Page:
Abbado’s Elgar Symphony No. 2 was the great Berlin might-have-been, but Barenboim does no half-hearted job persuading anyone who didn’t already know it – like most of Europe – that this symphony is the equal of any of Mahler’s. You hear him vocally urging the orchestra to take flight in the great opening passage of optimism, charging to the summit at the end, and bringing the most nightmarish of scherzos tumbling to its close – truly believing in the work’s final sunset glow (the first time, given the clear woodwind droplets, that I’d thought of a rainbow here).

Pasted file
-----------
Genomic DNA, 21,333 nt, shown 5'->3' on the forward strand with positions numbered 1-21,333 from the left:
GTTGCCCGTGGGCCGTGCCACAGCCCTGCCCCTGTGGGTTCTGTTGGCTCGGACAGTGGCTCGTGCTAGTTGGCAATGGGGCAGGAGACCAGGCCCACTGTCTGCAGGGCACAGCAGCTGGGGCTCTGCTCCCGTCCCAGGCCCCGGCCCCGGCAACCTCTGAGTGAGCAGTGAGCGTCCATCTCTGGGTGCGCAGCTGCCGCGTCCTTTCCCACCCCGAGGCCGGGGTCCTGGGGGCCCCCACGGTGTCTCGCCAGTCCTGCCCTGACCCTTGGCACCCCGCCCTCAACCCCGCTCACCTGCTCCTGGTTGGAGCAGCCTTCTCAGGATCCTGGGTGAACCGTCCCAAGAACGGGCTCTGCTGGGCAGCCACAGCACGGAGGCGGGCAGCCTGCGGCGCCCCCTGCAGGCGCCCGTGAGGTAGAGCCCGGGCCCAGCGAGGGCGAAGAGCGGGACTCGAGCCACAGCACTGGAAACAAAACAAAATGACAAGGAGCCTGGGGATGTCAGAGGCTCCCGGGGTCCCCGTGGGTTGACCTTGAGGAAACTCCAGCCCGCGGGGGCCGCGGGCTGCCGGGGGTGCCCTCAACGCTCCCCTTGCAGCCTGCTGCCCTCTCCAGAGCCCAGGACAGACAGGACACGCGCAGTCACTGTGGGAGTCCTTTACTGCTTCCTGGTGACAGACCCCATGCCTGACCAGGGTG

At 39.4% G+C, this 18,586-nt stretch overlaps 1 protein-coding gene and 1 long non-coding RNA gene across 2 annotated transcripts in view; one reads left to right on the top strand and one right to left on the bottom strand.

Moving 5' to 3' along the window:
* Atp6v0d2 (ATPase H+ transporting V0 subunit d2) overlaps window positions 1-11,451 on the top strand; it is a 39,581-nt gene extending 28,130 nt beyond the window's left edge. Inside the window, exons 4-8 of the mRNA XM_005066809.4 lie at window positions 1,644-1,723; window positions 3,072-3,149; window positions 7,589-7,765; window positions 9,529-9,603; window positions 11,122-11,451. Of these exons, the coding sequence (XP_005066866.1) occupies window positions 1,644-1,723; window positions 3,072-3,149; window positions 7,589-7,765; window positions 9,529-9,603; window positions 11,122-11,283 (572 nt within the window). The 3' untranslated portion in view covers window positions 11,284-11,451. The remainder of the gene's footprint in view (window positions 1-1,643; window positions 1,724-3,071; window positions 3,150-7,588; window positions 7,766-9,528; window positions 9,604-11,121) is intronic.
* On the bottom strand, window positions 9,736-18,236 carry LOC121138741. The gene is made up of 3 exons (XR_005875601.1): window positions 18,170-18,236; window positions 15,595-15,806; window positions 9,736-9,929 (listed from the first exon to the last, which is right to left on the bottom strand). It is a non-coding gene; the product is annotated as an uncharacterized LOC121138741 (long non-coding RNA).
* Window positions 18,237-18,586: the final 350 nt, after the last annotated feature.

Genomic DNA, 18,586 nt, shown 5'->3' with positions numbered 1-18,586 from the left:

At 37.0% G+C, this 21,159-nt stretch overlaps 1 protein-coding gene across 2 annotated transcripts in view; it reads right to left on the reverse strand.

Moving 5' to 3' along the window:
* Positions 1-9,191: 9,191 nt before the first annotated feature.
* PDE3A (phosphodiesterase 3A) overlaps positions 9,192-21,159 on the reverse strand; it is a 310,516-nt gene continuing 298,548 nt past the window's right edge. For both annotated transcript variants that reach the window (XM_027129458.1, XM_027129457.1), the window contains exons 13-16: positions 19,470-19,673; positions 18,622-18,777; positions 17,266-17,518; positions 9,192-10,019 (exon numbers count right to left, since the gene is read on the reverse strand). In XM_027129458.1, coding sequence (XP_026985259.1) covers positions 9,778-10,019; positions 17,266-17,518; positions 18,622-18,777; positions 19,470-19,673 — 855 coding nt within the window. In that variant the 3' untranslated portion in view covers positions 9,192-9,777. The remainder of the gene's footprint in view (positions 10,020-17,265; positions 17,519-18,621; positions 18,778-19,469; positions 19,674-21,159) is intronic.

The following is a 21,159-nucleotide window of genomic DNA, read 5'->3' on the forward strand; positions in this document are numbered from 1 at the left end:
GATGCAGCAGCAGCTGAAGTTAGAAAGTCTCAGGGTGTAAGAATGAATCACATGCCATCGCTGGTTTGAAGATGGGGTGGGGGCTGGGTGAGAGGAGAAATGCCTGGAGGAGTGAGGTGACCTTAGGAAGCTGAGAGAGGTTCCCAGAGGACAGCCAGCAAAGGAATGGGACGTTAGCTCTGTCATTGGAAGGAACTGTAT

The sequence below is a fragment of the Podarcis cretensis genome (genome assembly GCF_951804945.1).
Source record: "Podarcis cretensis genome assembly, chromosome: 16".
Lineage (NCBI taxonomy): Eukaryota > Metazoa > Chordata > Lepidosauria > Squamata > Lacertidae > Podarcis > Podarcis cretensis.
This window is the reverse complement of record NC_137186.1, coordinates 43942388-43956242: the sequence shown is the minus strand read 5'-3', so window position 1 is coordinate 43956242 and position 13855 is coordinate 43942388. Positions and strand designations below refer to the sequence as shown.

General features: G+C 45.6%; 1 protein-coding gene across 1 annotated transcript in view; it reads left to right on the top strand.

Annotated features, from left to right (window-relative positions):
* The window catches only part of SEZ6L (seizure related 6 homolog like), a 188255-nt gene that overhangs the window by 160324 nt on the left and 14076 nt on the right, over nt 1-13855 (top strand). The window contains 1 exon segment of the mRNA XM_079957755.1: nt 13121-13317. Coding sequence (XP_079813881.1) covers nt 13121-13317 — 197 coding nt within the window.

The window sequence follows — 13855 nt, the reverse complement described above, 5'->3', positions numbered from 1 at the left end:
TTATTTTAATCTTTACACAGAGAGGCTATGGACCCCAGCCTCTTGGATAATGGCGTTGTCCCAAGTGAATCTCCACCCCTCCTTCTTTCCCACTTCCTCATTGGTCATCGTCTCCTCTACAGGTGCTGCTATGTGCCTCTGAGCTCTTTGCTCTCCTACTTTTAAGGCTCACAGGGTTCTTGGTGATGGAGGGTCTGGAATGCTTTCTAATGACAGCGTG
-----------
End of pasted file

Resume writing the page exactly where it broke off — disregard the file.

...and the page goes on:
Occasionally there are Barenboim largesses: there’s no need, for example, to slow down for the depressive sighs in the first-movement exposition. It may just be the forwardness of the beautifully-balanced sound picture that doesn’t give enough perspective to the ghost interlude shortly afterwards, and string pianissimos, though meticulously realized, don’t feel inscaped. But no doubt about it, the Staatskapelle Berlin is on fire with its conductor, and lovely details like the arpeggiated harp writing shine through.
Boult’s last words will always be my own nirvana in this music, but Barenboim’s Indian-summer version deserves a place on the shelves, too.